Picture Credit: BBC website
The origination of Sri Lanka’s food crisis was a gradual process. Although, the banning of all fertilser imports due to the Sri Lankan government’s effort to become a 100% organic farming nation, may have been the last variable in order for the food crisis to become an obvious threat.
Sri Lanka has obtained 16 loans from the IMF since 1965, and it has had a balance of payments deficit for decades now. Usually, when a economy is experiencing a downward turn, governments should spend more in order to inject stimulus into the economy. With the IMF conditions, that is not an option. Despite this, Sri Lanka kept adding more and more debt.
The situation was already bad, but within a few years, Sri Lanka's economy took multiple hits, making the situation worse. The Easter bombings in 2019 and then the pandemic in 2020, both led the tourist industry to take a nosedive, resulting in up to an approximately 80% drop. The sudden and drastic tax cuts that took place in 2019 following the new government was also a contributing factor, with a result of around 2% of the GDP being lost.
The economy was on the edge, and then suddenly in April 2021-amidst the warnings of experts and educated personnel , the president announced that starting in May, a ban of all imported chemical fertilisers and agrochemicals would be taking place (straying from the promise, made in November 2019, of free chemical fertilisers to farmers, who account for 27% of Sri Lanka’s labor force), making the country a 100% organic farming nation. The transition was supposed to be a gradual, 10-year process.
Picture Credit: Hiru News website
Sources claim this was an effort to prevent the draining of foreign exchange reserves, in order to save around $300- $400 million in foreign exchange (which the country spends on importing agrochemicals per year). The president claimed that the agrochemicals used in production has not increased the production, promising compensation for any farmer that faced a decrease in production after the transition into organic farming, using the savings from the agrochemical ban for said compensations.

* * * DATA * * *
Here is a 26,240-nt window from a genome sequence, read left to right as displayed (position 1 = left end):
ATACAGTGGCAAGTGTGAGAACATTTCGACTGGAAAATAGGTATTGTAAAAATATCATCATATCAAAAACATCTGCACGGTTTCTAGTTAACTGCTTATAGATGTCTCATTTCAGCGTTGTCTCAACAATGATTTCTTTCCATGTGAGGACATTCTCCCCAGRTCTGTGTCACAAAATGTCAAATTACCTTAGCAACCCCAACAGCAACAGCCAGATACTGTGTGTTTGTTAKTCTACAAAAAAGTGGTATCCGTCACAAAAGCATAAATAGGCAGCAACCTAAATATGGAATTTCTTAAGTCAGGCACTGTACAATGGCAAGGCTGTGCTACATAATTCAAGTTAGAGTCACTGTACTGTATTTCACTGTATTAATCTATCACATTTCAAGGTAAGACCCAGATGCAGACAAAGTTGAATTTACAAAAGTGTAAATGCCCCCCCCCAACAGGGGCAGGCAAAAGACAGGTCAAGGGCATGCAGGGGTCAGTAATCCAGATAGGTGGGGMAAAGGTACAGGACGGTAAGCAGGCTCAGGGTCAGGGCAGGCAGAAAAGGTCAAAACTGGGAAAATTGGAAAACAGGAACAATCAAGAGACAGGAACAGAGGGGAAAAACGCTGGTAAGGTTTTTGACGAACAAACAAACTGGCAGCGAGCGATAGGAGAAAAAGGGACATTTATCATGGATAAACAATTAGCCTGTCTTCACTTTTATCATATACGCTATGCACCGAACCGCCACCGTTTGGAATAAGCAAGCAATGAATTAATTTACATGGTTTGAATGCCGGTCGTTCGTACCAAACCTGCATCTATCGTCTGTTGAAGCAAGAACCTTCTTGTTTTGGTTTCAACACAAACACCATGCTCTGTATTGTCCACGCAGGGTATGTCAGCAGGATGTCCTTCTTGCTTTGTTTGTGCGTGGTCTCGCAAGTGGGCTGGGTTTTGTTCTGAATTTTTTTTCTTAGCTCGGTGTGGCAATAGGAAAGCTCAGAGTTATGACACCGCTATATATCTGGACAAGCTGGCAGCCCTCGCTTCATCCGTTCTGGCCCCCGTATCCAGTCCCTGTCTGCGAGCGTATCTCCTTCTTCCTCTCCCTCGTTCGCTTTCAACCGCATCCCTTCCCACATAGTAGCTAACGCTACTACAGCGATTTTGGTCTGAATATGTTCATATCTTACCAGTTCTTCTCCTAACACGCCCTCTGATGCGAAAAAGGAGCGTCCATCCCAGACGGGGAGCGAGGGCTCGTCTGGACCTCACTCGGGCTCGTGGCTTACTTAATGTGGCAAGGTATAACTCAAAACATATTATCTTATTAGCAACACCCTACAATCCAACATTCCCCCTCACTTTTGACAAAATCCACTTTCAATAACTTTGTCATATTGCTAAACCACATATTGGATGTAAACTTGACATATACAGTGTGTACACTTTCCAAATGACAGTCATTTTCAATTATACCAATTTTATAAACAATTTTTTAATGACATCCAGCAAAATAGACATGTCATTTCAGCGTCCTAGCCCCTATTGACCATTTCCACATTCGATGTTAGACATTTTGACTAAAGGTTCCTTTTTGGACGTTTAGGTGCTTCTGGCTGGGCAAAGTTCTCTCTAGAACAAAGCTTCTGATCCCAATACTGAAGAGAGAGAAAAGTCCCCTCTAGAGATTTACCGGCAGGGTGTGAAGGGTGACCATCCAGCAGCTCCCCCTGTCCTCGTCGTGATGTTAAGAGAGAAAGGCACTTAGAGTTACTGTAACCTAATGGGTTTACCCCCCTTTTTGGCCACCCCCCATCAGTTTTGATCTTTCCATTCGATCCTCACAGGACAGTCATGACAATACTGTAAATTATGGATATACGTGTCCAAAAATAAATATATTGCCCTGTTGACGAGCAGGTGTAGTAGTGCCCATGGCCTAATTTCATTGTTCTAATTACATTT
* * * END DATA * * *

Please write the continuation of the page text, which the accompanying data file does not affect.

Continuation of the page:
With the protests from farmers due to the lack of preparation to switch to organic farming on such short notice, the ban didn’t last long, being lifted within seven months.
Although the ban was lifted, the damage had already been done. Sri Lanka’s monthly crop forecast points to the end of Sri Lanka’s record of self sufficiency in rice. The department of agriculture states that this year’s Maha is expected to yield 2.3 million tonnes of rice, that is 30% less than the normal yield of 3.2 million tonnes.
Approximately one third of Sri Lanka’s land had been left unused due to the agrochemical ban. Sri Lanka had to import $450 million of rice. The tea industry wasn’t spared either, with an economic loss of $425 million. The foreign exchange situation has only worsened.
An estimated 1.6 million of the country’s 22 million population are consisting of farming families. These families are suffering a great deal, forced to take two meals instead of three. The World Bank has already expressed concern about the social impact of the country’s economic situation. "Just above one-tenth of the population (11.7%) is living below the poverty line," said Faris Hadad-Zervos, World Bank country director for Sri Lanka, "It is certainly a reversal of the decline observed since 2002."
Picture Credit: BBC website
Due to the lack in food but no change in the demand, the food prices have increased, giving way domestic inflation rising to a 17.5% in February 2022, the second highest in Asia, after Pakistan.
As to what may happen in the future, experts say Sri Lanka will quite possibly obtain its 17th IMF loan in order to mull over the current crisis, said load will come with fresh conditions.
April 12th 2022 | 7:30 PM